Many people think that science will eventually be able to explain everything that happens in nature, and that technology will be able to reproduce it. Perhaps that is so, but even then, that day lies far into the future. Probably a more likely scenario is that the further science and technology advance, the deeper the mysteries of the world will grow. Even with topics that we believe science has solved for good, when you take a closer look, you'll find that plenty of problems have slipped through the cracks or been swept under the carpet. Furthermore, these are often the issues that are closest to us and most important in our daily lives. Take hunches or intuitions or premonitions, for example. They may have rational-sounding explanations, but our gut feelings tell us something is not quite right after all. Such examples are not at all uncommon. When you think about it, there are lots of things that modern civilization has forgotten all about. Maybe the time has come to stop for a moment and try to remember. The seeds of forthcoming science and technology are impatiently waiting to be discovered among the things we have left behind.
Did you know that the number of vinyl records pressed have been steadily increasing over the last couple of years? Foreign artists release their latest albums on vinyl as well, and new record player models are launched. The major Japanese record companies have also revived their record pressing facilities. Vinyl records, which people used to think were dead media, seem to be back to stay.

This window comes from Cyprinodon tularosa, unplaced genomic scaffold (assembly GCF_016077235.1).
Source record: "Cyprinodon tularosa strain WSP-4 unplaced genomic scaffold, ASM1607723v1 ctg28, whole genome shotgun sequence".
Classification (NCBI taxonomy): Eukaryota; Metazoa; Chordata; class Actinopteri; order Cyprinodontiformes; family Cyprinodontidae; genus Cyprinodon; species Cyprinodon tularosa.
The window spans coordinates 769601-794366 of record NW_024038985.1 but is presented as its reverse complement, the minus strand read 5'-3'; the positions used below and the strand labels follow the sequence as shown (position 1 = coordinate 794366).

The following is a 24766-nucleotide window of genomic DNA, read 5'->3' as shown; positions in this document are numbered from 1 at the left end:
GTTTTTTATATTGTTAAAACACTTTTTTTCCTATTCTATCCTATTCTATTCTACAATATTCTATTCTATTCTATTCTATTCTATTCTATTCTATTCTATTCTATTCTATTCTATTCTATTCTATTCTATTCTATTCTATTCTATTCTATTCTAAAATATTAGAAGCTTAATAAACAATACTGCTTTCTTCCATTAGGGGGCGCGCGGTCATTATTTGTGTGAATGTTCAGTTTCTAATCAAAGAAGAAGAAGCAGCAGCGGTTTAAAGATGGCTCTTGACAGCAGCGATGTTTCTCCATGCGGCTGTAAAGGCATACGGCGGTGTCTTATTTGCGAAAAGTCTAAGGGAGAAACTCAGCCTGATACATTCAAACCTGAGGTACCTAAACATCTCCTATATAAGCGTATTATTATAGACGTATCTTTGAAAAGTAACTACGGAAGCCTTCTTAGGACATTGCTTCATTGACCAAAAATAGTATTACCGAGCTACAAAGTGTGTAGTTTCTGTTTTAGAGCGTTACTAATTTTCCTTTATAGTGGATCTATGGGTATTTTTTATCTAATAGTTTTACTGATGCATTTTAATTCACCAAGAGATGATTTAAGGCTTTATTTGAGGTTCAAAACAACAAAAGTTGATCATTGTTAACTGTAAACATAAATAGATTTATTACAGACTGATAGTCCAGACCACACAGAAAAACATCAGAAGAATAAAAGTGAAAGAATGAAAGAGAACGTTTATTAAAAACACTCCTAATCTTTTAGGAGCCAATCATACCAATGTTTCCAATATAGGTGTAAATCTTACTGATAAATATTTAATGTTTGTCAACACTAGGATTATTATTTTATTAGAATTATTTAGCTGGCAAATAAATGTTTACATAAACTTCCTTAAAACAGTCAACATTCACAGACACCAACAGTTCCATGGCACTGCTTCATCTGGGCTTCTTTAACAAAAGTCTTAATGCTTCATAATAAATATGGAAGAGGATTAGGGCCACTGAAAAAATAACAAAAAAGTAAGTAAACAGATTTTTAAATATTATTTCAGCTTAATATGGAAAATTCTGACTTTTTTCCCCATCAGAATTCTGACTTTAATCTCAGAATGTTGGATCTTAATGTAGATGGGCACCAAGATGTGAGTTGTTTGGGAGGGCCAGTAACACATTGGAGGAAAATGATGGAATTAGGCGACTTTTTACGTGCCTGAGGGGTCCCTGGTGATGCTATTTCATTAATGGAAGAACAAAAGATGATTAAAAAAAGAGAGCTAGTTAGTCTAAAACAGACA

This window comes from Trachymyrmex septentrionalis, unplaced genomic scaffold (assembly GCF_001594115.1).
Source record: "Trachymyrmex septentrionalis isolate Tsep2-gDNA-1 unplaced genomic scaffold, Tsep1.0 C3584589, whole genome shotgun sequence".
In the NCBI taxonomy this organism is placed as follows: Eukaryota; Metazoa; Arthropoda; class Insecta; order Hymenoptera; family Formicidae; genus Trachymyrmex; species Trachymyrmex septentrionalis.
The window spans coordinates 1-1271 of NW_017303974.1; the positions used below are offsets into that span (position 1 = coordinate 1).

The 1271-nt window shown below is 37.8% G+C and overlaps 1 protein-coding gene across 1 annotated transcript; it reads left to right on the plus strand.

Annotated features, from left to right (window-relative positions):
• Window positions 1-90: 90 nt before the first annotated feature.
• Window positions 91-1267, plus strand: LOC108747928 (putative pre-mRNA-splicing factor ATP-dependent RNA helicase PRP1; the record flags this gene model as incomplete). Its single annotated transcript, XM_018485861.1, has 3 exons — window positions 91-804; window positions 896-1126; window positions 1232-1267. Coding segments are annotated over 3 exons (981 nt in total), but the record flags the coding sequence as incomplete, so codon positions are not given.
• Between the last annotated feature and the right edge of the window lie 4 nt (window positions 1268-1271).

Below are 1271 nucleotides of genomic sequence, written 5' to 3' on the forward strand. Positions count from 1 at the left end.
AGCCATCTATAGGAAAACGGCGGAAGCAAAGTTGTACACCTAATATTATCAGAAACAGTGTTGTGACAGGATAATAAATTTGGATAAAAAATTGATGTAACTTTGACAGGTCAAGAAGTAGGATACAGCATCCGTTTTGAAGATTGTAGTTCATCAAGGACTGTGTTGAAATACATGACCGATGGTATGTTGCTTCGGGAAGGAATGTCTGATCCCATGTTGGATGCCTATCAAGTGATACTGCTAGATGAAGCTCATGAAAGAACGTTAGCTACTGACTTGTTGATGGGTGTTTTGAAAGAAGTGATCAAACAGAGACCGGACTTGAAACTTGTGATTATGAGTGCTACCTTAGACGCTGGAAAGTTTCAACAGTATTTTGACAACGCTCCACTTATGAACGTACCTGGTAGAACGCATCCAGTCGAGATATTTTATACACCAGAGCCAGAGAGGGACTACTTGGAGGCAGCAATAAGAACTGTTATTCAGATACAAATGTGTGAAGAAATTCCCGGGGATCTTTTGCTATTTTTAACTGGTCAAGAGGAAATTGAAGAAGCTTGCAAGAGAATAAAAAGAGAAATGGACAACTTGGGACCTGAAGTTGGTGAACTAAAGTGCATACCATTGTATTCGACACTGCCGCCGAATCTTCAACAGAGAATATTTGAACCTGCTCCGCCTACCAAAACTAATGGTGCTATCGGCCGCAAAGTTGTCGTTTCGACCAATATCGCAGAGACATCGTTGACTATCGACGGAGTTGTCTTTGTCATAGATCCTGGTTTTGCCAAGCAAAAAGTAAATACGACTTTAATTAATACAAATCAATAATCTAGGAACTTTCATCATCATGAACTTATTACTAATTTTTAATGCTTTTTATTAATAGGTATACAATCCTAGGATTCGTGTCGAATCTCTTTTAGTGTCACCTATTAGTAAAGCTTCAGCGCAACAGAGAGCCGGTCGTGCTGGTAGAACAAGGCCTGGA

The leaders in this revival is the young generation who grew up with the sound of CDs and use music streaming services on their smartphones. But why do these new fans feel attracted to vinyl records in an age when you can listen to millions of songs anytime, anywhere with just a single click?
Tetsuji Aoyagi is the CEO of the company Digital Stream, which produces the audio brand DS Audio. He is also a member of the CD generation who is fascinated by vinyl records, and remembers the impact when he first heard a record at the home of an audiophile friend.
“Michael Jackson’s Thriller gave me goosebumps.” Aoyagi was captivated by the sound of the record which was like nothing he had ever experienced before, and learnt that his friend’s audio system was equipped with a so-called laser cartridge. This is a device that uses a laser beam instead of a pickup needle to capture the information in the grooves and can reproduce sound with higher fidelity than a regular magnetic MM/MC cartridge. About 40 years ago, several Japanese audio makers sold such laser cartridges, but production was difficult due to the technological limitations of the times, and before long they disappeared from the market to become a legend.
Digital Stream is a development company specializing in optical technology, and Aoyagi embarked on the development of a new laser cartridge based on the company’s expertise. Using the latest optical technology, they succeeded in overcoming the manufacturing challenges, and the reborn laser cartridge for the present age has obtained a high reputation both in Japan and abroad.
“Some audiophiles who remembered the old Japanese laser cartridges became very interested, and a German specialist journal gave it their highest rating ever.”
Given the revival of vinyl records, it feels inevitable that the laser cartridge was also resurrected at the same time after all these years.